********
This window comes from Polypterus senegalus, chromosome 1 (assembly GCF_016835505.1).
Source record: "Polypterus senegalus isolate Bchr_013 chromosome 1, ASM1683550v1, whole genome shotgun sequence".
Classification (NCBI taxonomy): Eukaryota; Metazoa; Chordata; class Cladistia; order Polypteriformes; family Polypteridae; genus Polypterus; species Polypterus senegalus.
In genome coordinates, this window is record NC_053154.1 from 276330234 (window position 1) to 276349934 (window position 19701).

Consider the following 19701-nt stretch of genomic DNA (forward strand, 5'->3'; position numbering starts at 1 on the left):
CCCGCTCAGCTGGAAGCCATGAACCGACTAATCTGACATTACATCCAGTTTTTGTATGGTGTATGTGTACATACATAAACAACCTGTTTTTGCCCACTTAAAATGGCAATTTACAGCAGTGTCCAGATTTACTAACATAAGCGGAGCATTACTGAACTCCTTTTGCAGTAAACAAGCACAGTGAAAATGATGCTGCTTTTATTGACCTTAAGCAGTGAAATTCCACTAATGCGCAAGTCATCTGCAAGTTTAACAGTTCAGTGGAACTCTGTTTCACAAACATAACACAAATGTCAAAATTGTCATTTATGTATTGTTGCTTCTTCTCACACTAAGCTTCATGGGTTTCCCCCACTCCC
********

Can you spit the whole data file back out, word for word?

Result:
This window comes from Polypterus senegalus, chromosome 1 (assembly GCF_016835505.1).
Source record: "Polypterus senegalus isolate Bchr_013 chromosome 1, ASM1683550v1, whole genome shotgun sequence".
Classification (NCBI taxonomy): Eukaryota; Metazoa; Chordata; class Cladistia; order Polypteriformes; family Polypteridae; genus Polypterus; species Polypterus senegalus.
In genome coordinates, this window is record NC_053154.1 from 276330234 (window position 1) to 276349934 (window position 19701).

Consider the following 19701-nt stretch of genomic DNA (forward strand, 5'->3'; position numbering starts at 1 on the left):
CCCGCTCAGCTGGAAGCCATGAACCGACTAATCTGACATTACATCCAGTTTTTGTATGGTGTATGTGTACATACATAAACAACCTGTTTTTGCCCACTTAAAATGGCAATTTACAGCAGTGTCCAGATTTACTAACATAAGCGGAGCATTACTGAACTCCTTTTGCAGTAAACAAGCACAGTGAAAATGATGCTGCTTTTATTGACCTTAAGCAGTGAAATTCCACTAATGCGCAAGTCATCTGCAAGTTTAACAGTTCAGTGGAACTCTGTTTCACAAACATAACACAAATGTCAAAATTGTCATTTATGTATTGTTGCTTCTTCTCACACTAAGCTTCATGGGTTTCCCCCACTCCC